# Reason for considering the positive root

In eqn. (3.11) of Srednicki's QFT book only the positive root is considered; i.e.,

$\omega = + \sqrt{(k^2 + m^2 )}$

Why the negative root is not considered? And what is the $\omega$?

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I'm pretty sure that you have to consider the negative root too, and reinterpret it as antimatter. That puzzled a lot of people at the time (Bohr, Heisenberg, ...). – Learning is a mess Feb 24 '13 at 17:28

The negative root is also included, since your expression occurs within the plane wave solution to the Klein-Gordon equation, given by

$\varphi(x_i,t)\propto e^{ik_ix_i\pm i\omega t}.$

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I don't have the book right now but this is $\omega$ the particle energy, i.e the time component of the (on-shell) 4-momentum of some excited mode of the field you are considering. A negative root would correspond either to a particle moving backwards in time or to an antiparticle moving forwards in time.

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Instead of writing $\omega_1$ and $\omega_2=-\omega_1$, he defines one positive omega and writes both roots as $\pm\omega$.

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So, the plane wave solutions are: exp(ik**·x + iω_1t) and exp(ik**·x + iω_2t) – omephy Feb 24 '13 at 17:55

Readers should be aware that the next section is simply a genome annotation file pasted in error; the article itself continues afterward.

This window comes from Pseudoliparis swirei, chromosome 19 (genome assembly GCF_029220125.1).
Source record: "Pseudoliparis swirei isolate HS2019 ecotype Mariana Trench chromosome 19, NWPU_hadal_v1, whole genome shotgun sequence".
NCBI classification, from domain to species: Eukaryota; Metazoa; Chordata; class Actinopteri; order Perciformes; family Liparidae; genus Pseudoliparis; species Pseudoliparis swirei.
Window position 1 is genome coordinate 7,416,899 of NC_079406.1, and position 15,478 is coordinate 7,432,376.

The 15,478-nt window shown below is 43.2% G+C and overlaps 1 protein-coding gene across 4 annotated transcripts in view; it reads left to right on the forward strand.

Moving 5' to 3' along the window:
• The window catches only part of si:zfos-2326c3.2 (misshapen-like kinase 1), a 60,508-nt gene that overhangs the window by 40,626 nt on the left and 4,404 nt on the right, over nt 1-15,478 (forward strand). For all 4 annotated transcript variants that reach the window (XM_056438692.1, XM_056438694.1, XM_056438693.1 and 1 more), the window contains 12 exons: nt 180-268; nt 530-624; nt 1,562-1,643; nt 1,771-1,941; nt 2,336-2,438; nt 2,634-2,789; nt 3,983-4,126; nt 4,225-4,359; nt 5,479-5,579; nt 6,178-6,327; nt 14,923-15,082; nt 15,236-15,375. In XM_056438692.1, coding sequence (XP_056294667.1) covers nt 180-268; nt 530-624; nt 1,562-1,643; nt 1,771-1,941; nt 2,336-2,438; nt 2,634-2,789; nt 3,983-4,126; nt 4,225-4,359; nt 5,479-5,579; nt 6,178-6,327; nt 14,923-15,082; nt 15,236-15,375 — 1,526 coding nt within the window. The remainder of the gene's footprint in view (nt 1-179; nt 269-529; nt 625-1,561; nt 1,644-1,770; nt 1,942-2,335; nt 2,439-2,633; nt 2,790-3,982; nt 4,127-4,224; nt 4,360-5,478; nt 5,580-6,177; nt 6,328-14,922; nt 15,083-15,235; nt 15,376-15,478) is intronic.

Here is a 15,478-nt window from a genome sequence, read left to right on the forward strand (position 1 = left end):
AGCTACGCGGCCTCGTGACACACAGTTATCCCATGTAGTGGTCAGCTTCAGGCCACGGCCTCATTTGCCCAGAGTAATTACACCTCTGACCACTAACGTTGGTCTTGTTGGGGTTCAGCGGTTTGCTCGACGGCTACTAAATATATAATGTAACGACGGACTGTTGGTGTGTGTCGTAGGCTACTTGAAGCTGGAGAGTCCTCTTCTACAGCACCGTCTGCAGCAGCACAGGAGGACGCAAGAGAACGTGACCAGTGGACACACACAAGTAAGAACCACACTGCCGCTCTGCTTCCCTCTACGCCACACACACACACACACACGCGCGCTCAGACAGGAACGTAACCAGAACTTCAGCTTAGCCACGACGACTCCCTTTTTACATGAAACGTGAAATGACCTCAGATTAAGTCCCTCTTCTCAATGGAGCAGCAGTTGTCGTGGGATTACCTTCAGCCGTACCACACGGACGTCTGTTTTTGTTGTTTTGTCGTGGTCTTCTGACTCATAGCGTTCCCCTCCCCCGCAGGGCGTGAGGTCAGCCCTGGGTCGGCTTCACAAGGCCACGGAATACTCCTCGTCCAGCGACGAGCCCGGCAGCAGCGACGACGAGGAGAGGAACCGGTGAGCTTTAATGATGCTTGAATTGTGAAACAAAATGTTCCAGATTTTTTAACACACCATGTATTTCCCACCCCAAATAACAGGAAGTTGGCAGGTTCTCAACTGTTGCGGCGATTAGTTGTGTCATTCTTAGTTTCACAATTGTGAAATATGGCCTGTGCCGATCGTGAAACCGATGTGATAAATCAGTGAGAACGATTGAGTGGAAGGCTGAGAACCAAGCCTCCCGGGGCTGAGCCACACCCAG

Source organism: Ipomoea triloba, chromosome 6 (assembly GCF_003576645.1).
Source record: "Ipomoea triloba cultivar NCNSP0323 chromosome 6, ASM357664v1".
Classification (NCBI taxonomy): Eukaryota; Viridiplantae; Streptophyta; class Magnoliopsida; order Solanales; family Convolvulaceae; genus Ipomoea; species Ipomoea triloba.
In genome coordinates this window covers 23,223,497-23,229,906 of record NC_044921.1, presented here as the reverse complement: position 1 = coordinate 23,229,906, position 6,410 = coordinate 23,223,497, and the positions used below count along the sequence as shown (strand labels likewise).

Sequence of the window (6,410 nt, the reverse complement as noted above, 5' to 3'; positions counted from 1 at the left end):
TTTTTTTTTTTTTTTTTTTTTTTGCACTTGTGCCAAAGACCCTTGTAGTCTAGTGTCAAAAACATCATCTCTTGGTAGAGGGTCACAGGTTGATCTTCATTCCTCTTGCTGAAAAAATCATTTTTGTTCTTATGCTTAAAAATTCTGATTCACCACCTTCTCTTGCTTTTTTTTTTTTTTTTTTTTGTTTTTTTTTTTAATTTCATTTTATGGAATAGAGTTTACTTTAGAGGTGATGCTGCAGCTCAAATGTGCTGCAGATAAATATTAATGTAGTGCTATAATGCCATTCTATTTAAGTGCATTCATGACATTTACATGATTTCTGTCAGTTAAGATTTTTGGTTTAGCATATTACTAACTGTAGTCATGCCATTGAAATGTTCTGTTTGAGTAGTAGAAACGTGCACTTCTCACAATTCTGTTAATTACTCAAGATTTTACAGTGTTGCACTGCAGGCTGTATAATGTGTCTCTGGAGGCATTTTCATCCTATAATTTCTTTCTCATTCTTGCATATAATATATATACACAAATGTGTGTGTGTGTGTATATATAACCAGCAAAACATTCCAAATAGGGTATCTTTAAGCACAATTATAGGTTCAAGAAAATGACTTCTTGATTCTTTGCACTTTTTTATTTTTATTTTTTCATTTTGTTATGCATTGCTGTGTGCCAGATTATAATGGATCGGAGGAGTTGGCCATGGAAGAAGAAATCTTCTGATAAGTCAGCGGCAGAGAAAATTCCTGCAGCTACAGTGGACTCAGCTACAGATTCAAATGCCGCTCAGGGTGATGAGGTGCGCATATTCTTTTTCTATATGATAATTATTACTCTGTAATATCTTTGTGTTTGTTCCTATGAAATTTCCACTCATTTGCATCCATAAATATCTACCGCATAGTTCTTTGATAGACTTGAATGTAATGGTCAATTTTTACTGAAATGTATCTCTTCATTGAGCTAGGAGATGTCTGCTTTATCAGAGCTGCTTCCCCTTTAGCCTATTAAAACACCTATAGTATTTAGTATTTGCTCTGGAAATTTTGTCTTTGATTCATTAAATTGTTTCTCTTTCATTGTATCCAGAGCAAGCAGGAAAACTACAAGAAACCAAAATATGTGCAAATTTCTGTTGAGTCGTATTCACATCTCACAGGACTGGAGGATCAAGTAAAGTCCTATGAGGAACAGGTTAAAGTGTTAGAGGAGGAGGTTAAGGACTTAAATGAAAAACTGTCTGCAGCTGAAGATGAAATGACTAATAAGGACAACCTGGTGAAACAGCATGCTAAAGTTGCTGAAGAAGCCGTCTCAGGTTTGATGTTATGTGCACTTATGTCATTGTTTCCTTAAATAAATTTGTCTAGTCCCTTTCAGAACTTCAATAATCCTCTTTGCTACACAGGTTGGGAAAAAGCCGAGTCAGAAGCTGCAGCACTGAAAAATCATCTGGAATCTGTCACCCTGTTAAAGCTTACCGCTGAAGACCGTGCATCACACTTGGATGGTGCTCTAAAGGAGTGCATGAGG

@Ome: That's right! Exactly! – Vladimir Kalitvianski Feb 24 '13 at 18:01
Thanks a lot! It has really helped. I have become completely confused at this point. – omephy Feb 24 '13 at 18:08
@ Vladimir Kalitvianski: Are there any derivation of the general solution? Or it is just an ansatz? Can you suggest me any references? – omephy Feb 24 '13 at 19:13
@Ome: Normally a linear differential equations has a superposition of independent solutions as its general solution. So you see a sum over $\vec{k}$ of different exponentials with different $\vec{k}\vec{x}-\omega(\vec{k})t$ and different coefficients like $a_{\vec{k}}$. It is know from the theory of differential equations. – Vladimir Kalitvianski Feb 24 '13 at 19:24